Running column: Mark Armstrong discusses whether Norfolk could lead the way on equalising cross-country distances?
- Credit: Sonya Duncan
Could Norfolk lead the way in giving women the chance to race the same cross country distances as men?
I love how inquisitive children are.
Sometimes it can drive you crazy and I've even surprised myself a couple of times at how quickly I can think on my feet when my daughter, Lara, asks me a particularly difficult question.
'Why this…?', 'Why that…' Sometimes she doesn't have the best of timing and trying to explain to a four-year-old that you have to pick your moments when to ask a question is a waste of time. Asking why she can't have a jacket potato for her tea tonight just as we are about to leave for school is not perfect timing (we were having cottage pie in case you're interested)…
But as she grows older the questions are going to get harder and at some point very soon she is going to realise that her mummy and daddy don't have all the answers.
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For example if she asked me 'why can't I race at the same distance as the boys at a cross country race?' I don't think I could give her a credible answer.
MORE: How children can make you a better runnerTraditionally women have raced over shorter distances than men as will be the case when the Norfolk Cross Country Championships take place at the Charles Burrell Centre on Sunday, January 6.
The senior men's race will be over 10.8km whilst the women's will be 4.4k shorter at 6.4k.
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This makes me feel uncomfortable given the strides that have been made in other sports, including athletics, in terms of equality.
If they so choose, women can race over any distance they like on the road or in ultras but for what appears only 'traditional reasons', they aren't afforded the same privilege in the cross country discipline.
Earlier this year at the National Cross Country Championships at Parliament Hill athletes were invited by the England Cross Country Association (ECAA) to fill out a questionnaire to see if all distances should be equalised.
MORE: Love running? Join the Run Anglia Facebook group hereHowever, rather disappointingly, the majority were apparently against this.
'Although those in favour of equi-distance races were strongly so, there was a majority against, and even those in favour could not agree a distance to compete over, though 10K emerged as the preferred distance.
'As a result of discussions both the ECCA Championship Committee and General Committee unanimously decided to keep the championship race distances as 8K for Senior Women and 12K for Senior Men in 2019.'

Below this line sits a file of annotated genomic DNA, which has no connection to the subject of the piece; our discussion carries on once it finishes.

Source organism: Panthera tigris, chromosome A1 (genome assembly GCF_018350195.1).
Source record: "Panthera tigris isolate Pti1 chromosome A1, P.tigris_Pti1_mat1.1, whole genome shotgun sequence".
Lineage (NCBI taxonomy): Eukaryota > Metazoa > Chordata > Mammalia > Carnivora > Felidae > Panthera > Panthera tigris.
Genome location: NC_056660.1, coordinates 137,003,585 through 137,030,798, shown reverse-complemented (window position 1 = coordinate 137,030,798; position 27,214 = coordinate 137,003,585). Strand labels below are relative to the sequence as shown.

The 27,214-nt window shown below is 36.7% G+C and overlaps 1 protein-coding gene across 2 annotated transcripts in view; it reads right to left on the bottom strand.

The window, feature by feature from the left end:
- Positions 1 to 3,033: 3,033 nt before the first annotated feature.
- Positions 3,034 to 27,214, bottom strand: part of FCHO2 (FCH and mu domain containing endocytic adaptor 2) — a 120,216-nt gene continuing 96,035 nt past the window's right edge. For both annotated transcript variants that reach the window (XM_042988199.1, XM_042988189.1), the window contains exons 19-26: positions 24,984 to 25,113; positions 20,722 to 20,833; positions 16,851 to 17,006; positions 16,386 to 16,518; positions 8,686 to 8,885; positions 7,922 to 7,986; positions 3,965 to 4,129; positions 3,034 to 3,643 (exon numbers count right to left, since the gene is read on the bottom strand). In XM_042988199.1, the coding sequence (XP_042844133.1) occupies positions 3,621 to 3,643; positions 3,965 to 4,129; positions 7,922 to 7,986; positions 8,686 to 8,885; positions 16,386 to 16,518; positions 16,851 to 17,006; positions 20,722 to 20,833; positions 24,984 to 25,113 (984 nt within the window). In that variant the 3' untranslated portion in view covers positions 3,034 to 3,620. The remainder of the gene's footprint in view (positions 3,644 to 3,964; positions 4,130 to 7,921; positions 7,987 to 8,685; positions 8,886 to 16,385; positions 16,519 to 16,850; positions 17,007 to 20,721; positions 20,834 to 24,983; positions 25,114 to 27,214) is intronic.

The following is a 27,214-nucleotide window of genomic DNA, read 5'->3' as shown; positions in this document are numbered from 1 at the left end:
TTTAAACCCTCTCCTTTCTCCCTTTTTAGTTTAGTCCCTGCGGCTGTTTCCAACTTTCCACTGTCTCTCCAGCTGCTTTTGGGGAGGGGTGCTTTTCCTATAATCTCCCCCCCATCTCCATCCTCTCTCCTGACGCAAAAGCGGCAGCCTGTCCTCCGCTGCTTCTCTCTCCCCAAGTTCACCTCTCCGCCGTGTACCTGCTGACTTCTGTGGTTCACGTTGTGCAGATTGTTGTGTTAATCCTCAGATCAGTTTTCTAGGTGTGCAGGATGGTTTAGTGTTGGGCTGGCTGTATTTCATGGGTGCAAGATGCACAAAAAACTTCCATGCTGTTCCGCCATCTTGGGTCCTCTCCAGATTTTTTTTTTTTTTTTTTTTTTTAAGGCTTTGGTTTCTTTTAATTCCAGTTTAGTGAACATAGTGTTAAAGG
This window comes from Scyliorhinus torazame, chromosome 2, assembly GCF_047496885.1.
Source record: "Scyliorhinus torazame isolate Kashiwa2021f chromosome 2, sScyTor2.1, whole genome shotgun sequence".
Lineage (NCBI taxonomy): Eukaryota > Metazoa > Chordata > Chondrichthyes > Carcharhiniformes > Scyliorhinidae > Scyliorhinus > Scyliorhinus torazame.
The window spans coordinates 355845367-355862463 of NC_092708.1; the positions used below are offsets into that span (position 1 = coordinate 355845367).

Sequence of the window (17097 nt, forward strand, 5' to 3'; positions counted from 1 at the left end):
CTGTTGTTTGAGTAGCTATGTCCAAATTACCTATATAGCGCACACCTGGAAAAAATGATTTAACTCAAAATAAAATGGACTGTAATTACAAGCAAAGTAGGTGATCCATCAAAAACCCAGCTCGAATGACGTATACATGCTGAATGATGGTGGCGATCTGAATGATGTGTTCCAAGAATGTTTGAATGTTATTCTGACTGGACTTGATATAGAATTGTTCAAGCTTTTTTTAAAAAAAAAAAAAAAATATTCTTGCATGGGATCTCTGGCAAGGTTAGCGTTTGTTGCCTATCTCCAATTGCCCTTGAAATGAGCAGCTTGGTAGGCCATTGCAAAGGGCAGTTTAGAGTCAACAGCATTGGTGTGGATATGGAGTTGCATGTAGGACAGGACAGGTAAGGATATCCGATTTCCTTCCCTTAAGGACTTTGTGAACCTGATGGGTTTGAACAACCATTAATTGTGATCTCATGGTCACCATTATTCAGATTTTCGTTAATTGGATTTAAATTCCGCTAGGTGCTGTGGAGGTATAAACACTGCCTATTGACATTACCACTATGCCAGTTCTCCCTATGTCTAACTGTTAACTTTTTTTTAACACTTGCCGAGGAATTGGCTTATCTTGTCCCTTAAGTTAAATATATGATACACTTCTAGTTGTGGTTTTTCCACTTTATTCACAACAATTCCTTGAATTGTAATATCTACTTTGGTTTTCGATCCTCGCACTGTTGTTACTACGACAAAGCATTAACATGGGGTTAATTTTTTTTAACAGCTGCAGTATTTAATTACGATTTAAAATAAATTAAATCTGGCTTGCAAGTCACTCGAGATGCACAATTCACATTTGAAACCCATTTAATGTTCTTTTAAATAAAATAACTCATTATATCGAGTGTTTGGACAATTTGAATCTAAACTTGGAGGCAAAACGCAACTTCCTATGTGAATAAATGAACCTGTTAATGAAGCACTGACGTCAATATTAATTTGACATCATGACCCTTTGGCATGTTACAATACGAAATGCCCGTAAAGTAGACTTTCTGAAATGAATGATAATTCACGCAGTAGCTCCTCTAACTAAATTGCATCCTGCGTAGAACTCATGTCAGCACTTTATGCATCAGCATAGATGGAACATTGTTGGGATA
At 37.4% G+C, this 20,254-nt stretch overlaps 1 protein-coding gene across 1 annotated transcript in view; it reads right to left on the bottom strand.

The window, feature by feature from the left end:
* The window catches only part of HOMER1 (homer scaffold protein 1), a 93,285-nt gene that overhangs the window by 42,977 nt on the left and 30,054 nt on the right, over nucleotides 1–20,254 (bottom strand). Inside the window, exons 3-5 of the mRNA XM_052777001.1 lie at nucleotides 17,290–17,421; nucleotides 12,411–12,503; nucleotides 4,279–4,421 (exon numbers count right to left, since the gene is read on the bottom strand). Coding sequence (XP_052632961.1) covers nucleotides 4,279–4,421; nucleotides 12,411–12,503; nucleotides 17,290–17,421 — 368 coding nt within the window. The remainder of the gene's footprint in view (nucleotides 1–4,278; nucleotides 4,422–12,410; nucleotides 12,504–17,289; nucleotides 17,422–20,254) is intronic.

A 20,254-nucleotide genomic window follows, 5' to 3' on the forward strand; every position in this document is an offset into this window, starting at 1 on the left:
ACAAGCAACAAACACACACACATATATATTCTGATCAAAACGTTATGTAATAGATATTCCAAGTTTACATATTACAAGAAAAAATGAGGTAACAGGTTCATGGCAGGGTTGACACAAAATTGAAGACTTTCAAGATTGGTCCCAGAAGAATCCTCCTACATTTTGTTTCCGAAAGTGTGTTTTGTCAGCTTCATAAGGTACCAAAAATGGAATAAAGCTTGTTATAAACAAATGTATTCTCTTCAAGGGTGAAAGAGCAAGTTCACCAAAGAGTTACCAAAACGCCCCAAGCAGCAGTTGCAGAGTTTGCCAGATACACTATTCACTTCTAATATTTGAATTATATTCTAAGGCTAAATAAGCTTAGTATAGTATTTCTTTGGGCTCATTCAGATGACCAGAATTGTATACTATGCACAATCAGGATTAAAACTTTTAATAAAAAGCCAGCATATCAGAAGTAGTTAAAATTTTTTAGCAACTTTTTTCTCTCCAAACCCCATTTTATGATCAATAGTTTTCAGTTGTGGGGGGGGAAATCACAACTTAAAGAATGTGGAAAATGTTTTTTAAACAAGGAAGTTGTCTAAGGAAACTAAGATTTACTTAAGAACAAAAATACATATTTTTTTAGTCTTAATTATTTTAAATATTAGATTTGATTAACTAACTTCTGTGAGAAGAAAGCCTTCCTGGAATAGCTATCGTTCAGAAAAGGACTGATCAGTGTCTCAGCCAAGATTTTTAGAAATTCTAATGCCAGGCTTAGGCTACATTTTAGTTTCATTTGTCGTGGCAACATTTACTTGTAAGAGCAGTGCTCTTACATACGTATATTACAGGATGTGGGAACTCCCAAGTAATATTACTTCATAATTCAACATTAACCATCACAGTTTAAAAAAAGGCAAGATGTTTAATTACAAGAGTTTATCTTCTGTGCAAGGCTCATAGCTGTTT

The ECAA said they were worried that participation levels would drop in the Women's Championship if they equalised the distances despite the fact Scotland equalised distances two years ago without affecting numbers.
The ECAA insisted they would continue to monitor the situation but I don't know many women who would take kindly to being told they aren't allowed to compete in a certain race just because they are a woman.
MORE: How do you know when you're really injured?Fortunately it is something that the chairman of Athletics Norfolk, Clive Poyner, is open minded about.
City of Norwich AC athlete Dani Nimmock has been invited to compete in the men's race next month after voicing her frustration at having to compete over the shorter distance. If this year's Greater Manchester Marathon winner takes up the offer then you wouldn't back against her making the top 10.
I hope it proves a success and that we can work towards equalisation across all events, at least here in Norfolk, although I understand the logistical challenges this could create.
Longer distances mean longer races whilst more events would need more volunteers and marshals. It's not as simple as saying 'well, we'll just put on a separate women's race'. A dedicated cross-country co-ordinator would need to be sourced to bring it all together and it remains to be seen if anyone comes forward.
But it would be nice if Nimmock's participation highlights the oft quoted mantra 'This Girl Can' because I want my daughter to have the same opportunities as anyone, regardless of their gender.
It might save me answering one fewer awkward question as well…